Absolutely, and this case is nothing to do with legitimate expectation, and any such argument would be exceptionally difficult to sustain.
That is the first additional point. The second point is I promised to answer my Lord, Lord Mance's question about the debate in the 1970s. My Lord said, what was I talking about, this debate in the 1970s on whether Parliament could reverse the 1972 Act. What I had in mind is the Blackburn case, and if your Lordships and your Ladyship look -- I don't ask the court to turn it up -- at core authorities 2, tab 11, it is MS 302, Lord Denning at page 305 H adverts to what was then a contemporary debate: could Parliament itself go back on what it had enacted?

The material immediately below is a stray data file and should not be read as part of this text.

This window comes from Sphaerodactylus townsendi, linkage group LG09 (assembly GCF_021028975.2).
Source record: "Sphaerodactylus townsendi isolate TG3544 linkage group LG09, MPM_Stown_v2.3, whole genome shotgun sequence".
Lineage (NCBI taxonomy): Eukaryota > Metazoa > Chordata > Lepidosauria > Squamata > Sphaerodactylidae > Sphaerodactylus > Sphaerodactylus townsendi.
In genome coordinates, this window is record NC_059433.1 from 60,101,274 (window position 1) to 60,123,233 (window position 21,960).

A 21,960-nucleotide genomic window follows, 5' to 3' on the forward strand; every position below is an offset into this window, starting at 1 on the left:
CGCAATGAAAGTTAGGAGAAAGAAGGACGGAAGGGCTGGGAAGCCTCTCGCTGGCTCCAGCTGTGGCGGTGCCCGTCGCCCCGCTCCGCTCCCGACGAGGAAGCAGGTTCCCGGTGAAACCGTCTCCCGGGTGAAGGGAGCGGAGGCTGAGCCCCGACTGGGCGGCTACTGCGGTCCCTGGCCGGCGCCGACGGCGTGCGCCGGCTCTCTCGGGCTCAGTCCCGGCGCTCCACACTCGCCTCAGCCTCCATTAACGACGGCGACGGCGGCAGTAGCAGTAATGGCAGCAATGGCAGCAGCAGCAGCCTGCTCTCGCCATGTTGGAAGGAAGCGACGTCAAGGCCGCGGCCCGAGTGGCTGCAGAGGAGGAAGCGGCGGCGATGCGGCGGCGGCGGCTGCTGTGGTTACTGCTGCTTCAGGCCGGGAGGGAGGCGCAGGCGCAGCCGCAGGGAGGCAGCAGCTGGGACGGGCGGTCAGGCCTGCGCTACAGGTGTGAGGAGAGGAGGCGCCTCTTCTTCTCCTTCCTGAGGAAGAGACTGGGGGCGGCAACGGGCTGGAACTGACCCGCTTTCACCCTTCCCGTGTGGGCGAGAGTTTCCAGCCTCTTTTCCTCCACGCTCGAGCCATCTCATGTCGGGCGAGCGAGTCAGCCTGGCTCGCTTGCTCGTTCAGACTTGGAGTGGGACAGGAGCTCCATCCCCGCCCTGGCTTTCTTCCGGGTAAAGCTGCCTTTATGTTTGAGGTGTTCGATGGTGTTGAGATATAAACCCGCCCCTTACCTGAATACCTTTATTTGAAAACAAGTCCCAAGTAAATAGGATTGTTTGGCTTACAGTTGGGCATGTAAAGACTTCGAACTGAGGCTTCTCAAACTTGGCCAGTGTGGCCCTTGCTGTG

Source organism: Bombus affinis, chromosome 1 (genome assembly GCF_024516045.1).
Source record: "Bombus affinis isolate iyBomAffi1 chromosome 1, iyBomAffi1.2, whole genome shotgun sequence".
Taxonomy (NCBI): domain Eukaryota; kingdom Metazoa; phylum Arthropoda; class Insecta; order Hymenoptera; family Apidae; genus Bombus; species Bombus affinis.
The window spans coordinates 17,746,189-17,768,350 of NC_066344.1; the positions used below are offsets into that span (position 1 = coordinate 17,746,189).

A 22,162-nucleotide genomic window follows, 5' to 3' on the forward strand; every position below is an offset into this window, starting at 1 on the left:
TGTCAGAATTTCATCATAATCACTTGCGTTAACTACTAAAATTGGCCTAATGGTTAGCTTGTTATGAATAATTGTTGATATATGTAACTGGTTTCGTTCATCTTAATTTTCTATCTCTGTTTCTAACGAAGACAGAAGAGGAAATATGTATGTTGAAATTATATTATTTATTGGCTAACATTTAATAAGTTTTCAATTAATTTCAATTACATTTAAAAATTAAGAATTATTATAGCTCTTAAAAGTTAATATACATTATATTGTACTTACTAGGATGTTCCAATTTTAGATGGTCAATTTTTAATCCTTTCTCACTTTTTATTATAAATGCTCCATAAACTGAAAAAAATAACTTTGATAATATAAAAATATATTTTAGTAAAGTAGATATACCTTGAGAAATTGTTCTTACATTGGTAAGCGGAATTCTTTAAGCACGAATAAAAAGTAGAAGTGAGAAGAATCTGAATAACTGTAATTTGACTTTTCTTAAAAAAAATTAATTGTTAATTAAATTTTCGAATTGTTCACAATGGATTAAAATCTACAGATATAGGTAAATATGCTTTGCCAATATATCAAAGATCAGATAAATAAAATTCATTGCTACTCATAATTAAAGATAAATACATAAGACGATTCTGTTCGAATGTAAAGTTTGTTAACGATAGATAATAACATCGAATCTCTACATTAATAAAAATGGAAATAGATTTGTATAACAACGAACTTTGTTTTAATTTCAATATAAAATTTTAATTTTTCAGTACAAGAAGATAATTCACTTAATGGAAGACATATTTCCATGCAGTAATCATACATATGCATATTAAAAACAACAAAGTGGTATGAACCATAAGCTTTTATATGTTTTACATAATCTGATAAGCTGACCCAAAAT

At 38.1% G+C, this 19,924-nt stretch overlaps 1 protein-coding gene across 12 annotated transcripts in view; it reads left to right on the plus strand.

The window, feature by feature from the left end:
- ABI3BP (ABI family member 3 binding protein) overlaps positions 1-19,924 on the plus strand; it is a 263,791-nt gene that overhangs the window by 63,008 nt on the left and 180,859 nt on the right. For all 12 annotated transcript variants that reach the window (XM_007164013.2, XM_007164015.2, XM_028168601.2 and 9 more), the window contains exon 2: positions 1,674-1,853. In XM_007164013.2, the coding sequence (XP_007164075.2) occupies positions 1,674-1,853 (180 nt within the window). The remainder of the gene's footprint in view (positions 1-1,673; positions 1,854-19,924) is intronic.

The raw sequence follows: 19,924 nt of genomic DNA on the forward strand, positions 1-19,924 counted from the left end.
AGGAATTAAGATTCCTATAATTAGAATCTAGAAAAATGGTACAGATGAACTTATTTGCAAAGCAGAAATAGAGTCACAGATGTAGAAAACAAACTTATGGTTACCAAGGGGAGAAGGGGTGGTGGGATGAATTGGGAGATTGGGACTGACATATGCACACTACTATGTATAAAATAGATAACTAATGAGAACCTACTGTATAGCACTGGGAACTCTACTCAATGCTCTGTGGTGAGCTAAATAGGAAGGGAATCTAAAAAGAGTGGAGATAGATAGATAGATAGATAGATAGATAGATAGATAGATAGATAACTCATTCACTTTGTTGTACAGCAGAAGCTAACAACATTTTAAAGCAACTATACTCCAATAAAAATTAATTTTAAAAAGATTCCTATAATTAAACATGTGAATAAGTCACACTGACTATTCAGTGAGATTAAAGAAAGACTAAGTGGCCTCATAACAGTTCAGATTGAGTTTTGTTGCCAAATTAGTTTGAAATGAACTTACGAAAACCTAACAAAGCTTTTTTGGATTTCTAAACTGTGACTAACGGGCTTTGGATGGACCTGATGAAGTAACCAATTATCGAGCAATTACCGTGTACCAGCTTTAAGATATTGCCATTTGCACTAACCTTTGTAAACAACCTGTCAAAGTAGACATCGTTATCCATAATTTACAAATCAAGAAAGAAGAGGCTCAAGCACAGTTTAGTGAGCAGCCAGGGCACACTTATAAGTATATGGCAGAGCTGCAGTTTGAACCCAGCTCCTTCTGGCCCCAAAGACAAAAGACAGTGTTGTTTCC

All I was saying to the court is, it is not my understanding that that is nowadays a point that causes concern, nor could it in the light of section 18 of the 2011 Act, if it was otherwise a point of concern.
The third point I promised to -- I need to come back to is my Lady, the Deputy President, asked about the acts of Parliament which have amended section 1(2) of the 1972 Act to add the new treaties. The court will find what I hope is a helpful annex to our written case. It is MS 12438, and there we set out the relevant acts which have amended section 1, subsection 2 to take account of the new treaties, Maastricht, Amsterdam, Nice, Lisbon and all the others.
What the annex shows is that all of these acts amending section 1(2) were in fact enacted before Parliament ratified the relevant treaty and that is because as the court already heard --